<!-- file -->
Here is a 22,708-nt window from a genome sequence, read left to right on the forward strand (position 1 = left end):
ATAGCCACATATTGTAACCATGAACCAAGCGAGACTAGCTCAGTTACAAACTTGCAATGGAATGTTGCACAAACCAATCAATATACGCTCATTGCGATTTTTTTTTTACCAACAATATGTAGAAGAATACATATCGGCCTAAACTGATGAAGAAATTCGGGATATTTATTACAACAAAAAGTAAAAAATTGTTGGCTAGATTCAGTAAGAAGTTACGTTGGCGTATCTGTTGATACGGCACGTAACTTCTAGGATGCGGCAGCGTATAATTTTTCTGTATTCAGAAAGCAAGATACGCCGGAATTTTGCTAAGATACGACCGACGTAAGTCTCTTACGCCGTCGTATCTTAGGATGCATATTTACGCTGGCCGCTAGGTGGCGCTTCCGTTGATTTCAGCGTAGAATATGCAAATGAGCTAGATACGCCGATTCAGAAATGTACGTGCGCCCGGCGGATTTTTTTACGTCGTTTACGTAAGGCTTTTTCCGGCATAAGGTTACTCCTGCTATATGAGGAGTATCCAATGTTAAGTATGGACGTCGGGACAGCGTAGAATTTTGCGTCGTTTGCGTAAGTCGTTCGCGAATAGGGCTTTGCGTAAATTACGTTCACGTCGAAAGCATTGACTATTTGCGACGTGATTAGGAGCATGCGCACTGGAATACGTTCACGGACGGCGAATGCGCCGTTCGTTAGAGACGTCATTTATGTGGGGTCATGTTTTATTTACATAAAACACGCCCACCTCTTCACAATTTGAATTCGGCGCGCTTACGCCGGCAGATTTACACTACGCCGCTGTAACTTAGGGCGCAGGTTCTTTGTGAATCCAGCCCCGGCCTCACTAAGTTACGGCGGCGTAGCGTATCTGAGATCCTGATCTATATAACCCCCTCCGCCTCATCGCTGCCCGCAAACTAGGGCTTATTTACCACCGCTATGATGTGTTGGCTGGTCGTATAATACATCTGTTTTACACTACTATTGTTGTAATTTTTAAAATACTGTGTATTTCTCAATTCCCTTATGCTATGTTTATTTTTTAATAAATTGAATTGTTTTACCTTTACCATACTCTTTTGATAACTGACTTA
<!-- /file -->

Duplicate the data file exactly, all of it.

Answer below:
Here is a 22,708-nt window from a genome sequence, read left to right on the forward strand (position 1 = left end):
ATAGCCACATATTGTAACCATGAACCAAGCGAGACTAGCTCAGTTACAAACTTGCAATGGAATGTTGCACAAACCAATCAATATACGCTCATTGCGATTTTTTTTTTACCAACAATATGTAGAAGAATACATATCGGCCTAAACTGATGAAGAAATTCGGGATATTTATTACAACAAAAAGTAAAAAATTGTTGGCTAGATTCAGTAAGAAGTTACGTTGGCGTATCTGTTGATACGGCACGTAACTTCTAGGATGCGGCAGCGTATAATTTTTCTGTATTCAGAAAGCAAGATACGCCGGAATTTTGCTAAGATACGACCGACGTAAGTCTCTTACGCCGTCGTATCTTAGGATGCATATTTACGCTGGCCGCTAGGTGGCGCTTCCGTTGATTTCAGCGTAGAATATGCAAATGAGCTAGATACGCCGATTCAGAAATGTACGTGCGCCCGGCGGATTTTTTTACGTCGTTTACGTAAGGCTTTTTCCGGCATAAGGTTACTCCTGCTATATGAGGAGTATCCAATGTTAAGTATGGACGTCGGGACAGCGTAGAATTTTGCGTCGTTTGCGTAAGTCGTTCGCGAATAGGGCTTTGCGTAAATTACGTTCACGTCGAAAGCATTGACTATTTGCGACGTGATTAGGAGCATGCGCACTGGAATACGTTCACGGACGGCGAATGCGCCGTTCGTTAGAGACGTCATTTATGTGGGGTCATGTTTTATTTACATAAAACACGCCCACCTCTTCACAATTTGAATTCGGCGCGCTTACGCCGGCAGATTTACACTACGCCGCTGTAACTTAGGGCGCAGGTTCTTTGTGAATCCAGCCCCGGCCTCACTAAGTTACGGCGGCGTAGCGTATCTGAGATCCTGATCTATATAACCCCCTCCGCCTCATCGCTGCCCGCAAACTAGGGCTTATTTACCACCGCTATGATGTGTTGGCTGGTCGTATAATACATCTGTTTTACACTACTATTGTTGTAATTTTTAAAATACTGTGTATTTCTCAATTCCCTTATGCTATGTTTATTTTTTAATAAATTGAATTGTTTTACCTTTACCATACTCTTTTGATAACTGACTTA